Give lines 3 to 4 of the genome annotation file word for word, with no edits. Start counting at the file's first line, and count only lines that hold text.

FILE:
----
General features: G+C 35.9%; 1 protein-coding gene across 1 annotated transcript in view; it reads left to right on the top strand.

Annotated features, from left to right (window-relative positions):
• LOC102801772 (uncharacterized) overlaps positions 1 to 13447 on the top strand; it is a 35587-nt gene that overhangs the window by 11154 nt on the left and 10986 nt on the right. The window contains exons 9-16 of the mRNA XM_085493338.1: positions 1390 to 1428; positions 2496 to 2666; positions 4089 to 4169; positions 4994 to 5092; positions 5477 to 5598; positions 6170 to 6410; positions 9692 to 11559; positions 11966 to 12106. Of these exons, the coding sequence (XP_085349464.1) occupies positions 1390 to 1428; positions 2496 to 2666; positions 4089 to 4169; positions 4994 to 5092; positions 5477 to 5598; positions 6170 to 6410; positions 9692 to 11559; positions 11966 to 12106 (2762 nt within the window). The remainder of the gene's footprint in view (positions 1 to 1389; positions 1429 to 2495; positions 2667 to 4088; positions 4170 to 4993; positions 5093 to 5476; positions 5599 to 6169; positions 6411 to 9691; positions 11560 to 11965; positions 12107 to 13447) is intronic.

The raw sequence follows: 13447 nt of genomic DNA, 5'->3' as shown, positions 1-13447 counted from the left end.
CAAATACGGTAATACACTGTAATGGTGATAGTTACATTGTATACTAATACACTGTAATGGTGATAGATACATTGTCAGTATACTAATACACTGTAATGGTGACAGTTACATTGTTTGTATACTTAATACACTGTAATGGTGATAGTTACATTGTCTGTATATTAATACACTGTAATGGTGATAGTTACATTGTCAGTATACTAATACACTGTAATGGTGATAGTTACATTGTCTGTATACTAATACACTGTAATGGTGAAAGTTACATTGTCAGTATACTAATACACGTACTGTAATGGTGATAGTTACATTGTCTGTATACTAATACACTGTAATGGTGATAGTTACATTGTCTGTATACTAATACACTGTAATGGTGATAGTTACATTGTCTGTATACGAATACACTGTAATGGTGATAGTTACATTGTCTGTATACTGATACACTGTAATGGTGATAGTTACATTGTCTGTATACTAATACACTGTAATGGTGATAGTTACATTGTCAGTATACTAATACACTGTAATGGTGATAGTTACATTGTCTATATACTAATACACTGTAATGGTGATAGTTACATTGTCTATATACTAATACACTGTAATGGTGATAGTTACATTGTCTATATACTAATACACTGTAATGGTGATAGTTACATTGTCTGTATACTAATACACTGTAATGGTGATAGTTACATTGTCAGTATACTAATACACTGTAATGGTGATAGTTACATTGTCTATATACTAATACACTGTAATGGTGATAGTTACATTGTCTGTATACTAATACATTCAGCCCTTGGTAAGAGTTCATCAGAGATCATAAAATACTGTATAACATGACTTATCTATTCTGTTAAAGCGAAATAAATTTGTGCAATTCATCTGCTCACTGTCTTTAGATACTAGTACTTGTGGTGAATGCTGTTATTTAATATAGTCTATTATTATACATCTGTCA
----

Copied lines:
• LOC102801772 (uncharacterized) overlaps positions 1 to 13447 on the top strand; it is a 35587-nt gene that overhangs the window by 11154 nt on the left and 10986 nt on the right. The window contains exons 9-16 of the mRNA XM_085493338.1: positions 1390 to 1428; positions 2496 to 2666; positions 4089 to 4169; positions 4994 to 5092; positions 5477 to 5598; positions 6170 to 6410; positions 9692 to 11559; positions 11966 to 12106. Of these exons, the coding sequence (XP_085349464.1) occupies positions 1390 to 1428; positions 2496 to 2666; positions 4089 to 4169; positions 4994 to 5092; positions 5477 to 5598; positions 6170 to 6410; positions 9692 to 11559; positions 11966 to 12106 (2762 nt within the window). The remainder of the gene's footprint in view (positions 1 to 1389; positions 1429 to 2495; positions 2667 to 4088; positions 4170 to 4993; positions 5093 to 5476; positions 5599 to 6169; positions 6411 to 9691; positions 11560 to 11965; positions 12107 to 13447) is intronic.

The raw sequence follows: 13447 nt of genomic DNA, 5'->3' as shown, positions 1-13447 counted from the left end.